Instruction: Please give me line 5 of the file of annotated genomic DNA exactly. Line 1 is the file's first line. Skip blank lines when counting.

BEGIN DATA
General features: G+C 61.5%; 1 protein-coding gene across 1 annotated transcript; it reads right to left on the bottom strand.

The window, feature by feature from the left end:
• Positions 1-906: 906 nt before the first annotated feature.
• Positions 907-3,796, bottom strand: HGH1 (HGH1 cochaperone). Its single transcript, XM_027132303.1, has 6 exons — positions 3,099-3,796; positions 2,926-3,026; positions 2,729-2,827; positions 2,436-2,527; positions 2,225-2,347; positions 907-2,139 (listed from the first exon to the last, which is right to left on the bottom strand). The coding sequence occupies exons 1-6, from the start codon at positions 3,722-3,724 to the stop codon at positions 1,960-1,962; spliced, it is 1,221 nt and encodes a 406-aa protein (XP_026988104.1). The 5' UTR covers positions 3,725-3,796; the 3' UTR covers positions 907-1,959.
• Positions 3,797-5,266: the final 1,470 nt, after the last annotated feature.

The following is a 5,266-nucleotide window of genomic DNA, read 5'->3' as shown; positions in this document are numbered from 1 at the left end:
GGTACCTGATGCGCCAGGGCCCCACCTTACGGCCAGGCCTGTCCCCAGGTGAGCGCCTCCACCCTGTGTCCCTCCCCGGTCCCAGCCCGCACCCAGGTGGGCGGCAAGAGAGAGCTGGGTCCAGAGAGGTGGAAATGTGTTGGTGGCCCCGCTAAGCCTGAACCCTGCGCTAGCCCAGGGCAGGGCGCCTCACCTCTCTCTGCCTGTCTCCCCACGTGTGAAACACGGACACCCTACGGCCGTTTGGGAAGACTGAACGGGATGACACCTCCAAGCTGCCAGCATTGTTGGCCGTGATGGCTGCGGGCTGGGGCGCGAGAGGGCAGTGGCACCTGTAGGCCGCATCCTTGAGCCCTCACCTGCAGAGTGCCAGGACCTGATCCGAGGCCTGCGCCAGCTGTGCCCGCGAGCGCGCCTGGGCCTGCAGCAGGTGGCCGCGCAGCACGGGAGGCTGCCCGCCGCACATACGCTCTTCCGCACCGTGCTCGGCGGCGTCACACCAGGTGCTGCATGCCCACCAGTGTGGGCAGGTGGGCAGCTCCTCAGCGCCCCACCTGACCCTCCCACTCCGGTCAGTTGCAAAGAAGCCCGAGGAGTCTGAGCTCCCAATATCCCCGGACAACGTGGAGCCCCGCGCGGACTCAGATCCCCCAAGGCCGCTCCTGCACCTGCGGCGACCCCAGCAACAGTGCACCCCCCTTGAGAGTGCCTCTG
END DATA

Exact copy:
• Positions 3,797-5,266: the final 1,470 nt, after the last annotated feature.